Amount of the Prize: There will be two prize categories, one for data visualizations, tools or applications at the regional (multi-state) or national level, and one for data visualizations, tools or applications at the local or municipal level, with a grand prize, second prize, and third prize available for each category. Each category may award up to $17,500 in prizes (total prize amount available is $35,000) to the best overall projects in that category, based on the established judging criteria. For each category:
The Award Approving Official will be Linda S. Birnbaum, Ph.D., D.A.B.T., A.T.S, Director, National Institute of Environmental Health Sciences.
Payment of the Prizes: Prizes awarded under this Challenge will be paid by NIEHS by electronic funds transfer and may be subject to Federal income taxes. HHS/NIH/NIEHS will comply with the Internal Revenue Service withholding and reporting requirements, where applicable.
Basis upon Which Winners Will Be Selected: The judges will evaluate submissions based upon the following criteria: scientific validity, innovative use of data and visualization tools or applications, and clarity of presentation. In order for submissions to be evaluated, they must include clear, detailed processes on how they were produced, including any code if applicable. The processes can be submitted in a text document. More details on the specific judging criteria and the judging panel can be found on the Challenge Web site.
- 34% Scientific validity—associations between exposures and climate change phenomena must be scientifically credible.
- 33% Innovative use of data and visualization tools or applications—creative selection of datasets and ways to display data overlays; inclusion of new ideas and types of data.
- 33% Clarity—depiction of vulnerability and risk easily understood to a general public audience.
In order for a submission to be eligible to win this Challenge, it must meet the following requirements:
1. Submission: The following items constitute a complete submission for this Challenge: A short (less than 250 words) description of the visualization and its value in improving our understanding of the relationship between environmental exposures and climate change; a detailed description of the visualization, tool, or application, including the technical basis for combining data layers and references to the scientific literature supporting the relationships between climate change, altered exposures, and human health outcomes where relevant (limited to 1000 words, not including figures or references); the visualization tool and any application or code needed to run the tool; instructions on how to install and operate any application behind a visualization tool; system requirements required to run the application; and a description of, rationale for selecting, and complete copy of the data set. For data sets contained within climate.data.gov or otherwise easily obtainable from federal sources, the URLs for the datasets are sufficient. Alternatively, instead of providing the tool or application itself, participants may provide either a link to a visualization generated by the tool or application; a video demonstrating the tool or application; or one or more pdfs of example visualizations.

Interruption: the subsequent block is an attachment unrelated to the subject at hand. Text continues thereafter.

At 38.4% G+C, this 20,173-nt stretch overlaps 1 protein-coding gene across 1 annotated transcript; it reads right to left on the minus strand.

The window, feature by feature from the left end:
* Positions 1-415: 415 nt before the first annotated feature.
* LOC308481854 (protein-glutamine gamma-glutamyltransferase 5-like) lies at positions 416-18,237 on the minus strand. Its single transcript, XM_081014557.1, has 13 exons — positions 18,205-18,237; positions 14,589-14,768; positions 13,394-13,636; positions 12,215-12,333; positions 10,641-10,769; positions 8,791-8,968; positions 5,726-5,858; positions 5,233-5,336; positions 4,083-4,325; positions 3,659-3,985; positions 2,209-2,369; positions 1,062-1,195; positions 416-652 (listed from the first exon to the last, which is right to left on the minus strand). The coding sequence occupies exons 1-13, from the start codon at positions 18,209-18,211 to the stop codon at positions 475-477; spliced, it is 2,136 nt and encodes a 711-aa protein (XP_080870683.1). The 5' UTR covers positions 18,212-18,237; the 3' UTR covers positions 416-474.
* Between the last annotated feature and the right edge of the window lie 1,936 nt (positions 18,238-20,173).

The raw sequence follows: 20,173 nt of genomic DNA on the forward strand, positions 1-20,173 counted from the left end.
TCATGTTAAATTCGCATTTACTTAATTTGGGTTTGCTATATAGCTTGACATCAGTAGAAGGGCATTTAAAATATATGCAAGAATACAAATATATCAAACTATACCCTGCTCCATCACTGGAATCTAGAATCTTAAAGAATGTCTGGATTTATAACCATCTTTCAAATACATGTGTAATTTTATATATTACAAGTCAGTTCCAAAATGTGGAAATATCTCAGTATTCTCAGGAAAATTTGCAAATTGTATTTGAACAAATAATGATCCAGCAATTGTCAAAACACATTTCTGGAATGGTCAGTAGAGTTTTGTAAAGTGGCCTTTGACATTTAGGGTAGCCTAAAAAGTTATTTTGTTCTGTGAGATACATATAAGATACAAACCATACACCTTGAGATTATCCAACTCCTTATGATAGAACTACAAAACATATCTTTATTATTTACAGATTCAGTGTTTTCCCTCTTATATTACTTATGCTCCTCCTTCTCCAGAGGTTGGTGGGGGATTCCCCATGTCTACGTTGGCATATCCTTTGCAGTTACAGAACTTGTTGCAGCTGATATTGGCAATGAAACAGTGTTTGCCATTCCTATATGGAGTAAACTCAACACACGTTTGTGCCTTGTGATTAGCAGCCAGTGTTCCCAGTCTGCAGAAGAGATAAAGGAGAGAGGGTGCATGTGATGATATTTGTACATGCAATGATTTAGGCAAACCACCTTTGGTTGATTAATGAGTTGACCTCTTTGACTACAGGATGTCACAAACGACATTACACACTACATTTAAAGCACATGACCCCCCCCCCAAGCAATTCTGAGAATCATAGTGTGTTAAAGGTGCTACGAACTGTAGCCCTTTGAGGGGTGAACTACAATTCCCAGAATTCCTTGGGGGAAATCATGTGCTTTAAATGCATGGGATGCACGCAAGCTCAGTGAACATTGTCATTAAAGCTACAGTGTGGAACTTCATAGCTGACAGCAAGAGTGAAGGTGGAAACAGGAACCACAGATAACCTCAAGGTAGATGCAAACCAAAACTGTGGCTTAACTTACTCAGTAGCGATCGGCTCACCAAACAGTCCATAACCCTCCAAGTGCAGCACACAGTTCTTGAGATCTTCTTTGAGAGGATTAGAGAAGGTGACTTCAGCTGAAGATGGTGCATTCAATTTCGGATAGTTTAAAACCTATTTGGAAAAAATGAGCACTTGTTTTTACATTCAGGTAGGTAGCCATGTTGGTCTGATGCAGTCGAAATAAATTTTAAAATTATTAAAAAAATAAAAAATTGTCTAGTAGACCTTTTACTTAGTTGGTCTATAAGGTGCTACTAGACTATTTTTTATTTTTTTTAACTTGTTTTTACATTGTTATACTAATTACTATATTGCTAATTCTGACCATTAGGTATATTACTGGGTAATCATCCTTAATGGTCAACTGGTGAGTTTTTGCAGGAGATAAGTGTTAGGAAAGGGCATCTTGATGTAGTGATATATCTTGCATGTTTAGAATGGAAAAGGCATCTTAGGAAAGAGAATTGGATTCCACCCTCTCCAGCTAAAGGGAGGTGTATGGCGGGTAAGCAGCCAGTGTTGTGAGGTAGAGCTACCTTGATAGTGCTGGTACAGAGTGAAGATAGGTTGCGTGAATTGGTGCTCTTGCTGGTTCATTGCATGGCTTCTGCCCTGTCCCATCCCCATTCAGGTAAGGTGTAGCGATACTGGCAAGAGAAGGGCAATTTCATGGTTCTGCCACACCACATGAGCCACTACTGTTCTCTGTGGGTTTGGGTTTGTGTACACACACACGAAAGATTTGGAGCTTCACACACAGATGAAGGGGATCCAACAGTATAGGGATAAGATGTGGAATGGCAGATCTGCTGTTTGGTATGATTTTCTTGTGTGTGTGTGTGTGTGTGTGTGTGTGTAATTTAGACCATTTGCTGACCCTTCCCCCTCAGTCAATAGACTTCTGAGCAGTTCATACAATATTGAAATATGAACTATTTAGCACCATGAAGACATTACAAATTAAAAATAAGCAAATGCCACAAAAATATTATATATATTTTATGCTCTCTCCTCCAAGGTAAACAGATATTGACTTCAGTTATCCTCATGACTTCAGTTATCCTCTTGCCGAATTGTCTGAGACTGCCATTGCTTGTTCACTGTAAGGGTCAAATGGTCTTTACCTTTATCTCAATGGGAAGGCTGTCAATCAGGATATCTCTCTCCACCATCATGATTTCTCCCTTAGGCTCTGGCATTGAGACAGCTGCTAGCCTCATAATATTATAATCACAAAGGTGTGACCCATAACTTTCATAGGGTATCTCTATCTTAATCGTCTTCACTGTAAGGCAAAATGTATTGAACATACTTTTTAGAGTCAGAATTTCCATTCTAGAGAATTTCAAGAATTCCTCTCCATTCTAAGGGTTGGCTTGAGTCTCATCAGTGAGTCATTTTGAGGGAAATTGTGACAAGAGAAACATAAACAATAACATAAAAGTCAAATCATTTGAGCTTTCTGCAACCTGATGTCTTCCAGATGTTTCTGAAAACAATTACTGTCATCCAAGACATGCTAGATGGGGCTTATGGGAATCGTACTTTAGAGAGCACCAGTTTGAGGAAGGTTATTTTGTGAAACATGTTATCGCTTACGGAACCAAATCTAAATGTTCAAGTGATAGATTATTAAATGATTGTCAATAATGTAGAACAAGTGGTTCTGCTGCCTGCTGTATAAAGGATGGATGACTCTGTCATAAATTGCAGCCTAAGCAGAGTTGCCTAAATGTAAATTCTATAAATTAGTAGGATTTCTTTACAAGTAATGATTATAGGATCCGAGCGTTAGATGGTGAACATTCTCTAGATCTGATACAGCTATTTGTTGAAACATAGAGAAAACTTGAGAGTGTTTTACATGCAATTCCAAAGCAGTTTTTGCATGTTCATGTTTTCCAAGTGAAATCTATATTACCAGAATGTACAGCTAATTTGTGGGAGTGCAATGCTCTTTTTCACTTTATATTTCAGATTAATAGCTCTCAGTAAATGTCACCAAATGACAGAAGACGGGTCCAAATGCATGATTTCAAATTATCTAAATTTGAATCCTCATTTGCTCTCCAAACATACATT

2. Participants must provide continuous access to any submissions that include web postings through the Challenge period until January 12, 2016.
3. Challenge submissions must be submitted via the Challenge's homepage on challenge.gov.
4. Submissions must be in English.
5. The tool or application must not use HHS's or NIH's logos or official seals in the submission, and must not claim or imply endorsement by the Federal government.
6. The data visualization tool or application must be designed for use with existing web, mobile, voice, or other platform for supporting interactions of the content provided with other capabilities.
7. A submission may be disqualified if the visualization tool or application fails to function as expressed in the description provided by the participant, or if the tool or application provides inaccurate or incomplete information.Start Printed Page 55376
8. Submissions must be free of malware. Participant agrees that NIH may conduct testing on the visualization tool or application to determine whether malware or other security threats may be present. NIEHS may disqualify the submission if, in NIEHS' judgment, the visualization tool or application or any other part of the submission may damage government or others' equipment or operating environment.
Additional Information: To help the public understand the health implications of climate change and improve the nation's ability to be resilient to negative impacts, HHS has organized the Climate and Health Innovation Challenge Series. This Challenge Series spotlights the over 150 climate and health data sets that have become available via the Climate Data Initiative, while also identifying and promoting additional relevant data sets. The Challenge Series will include challenges aimed at one or more of the following goals:
1. Create appealing applications that empower the public to take action by providing information about climate change's impacts on health or about the potential health benefits of personal actions to reduce greenhouse gas emissions.
2. Create climate change and health decision support tools for health professionals and, potentially, other professionals (e.g. urban planners).
3. Empower the academic and technology communities to analyze data in innovative ways, moving research forward in key areas (products may range from data visualizations to useful indices/metrics to adopt).
4. Challenge the private sector to combine government data with their own data to develop innovative decision support tools or address research questions.
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Dated: September 4, 2015.
Linda S. Birnbaum,
Director, National Institute of Environmental Health Sciences.
[FR Doc. 2015-23126 Filed 9-14-15; 8:45 am]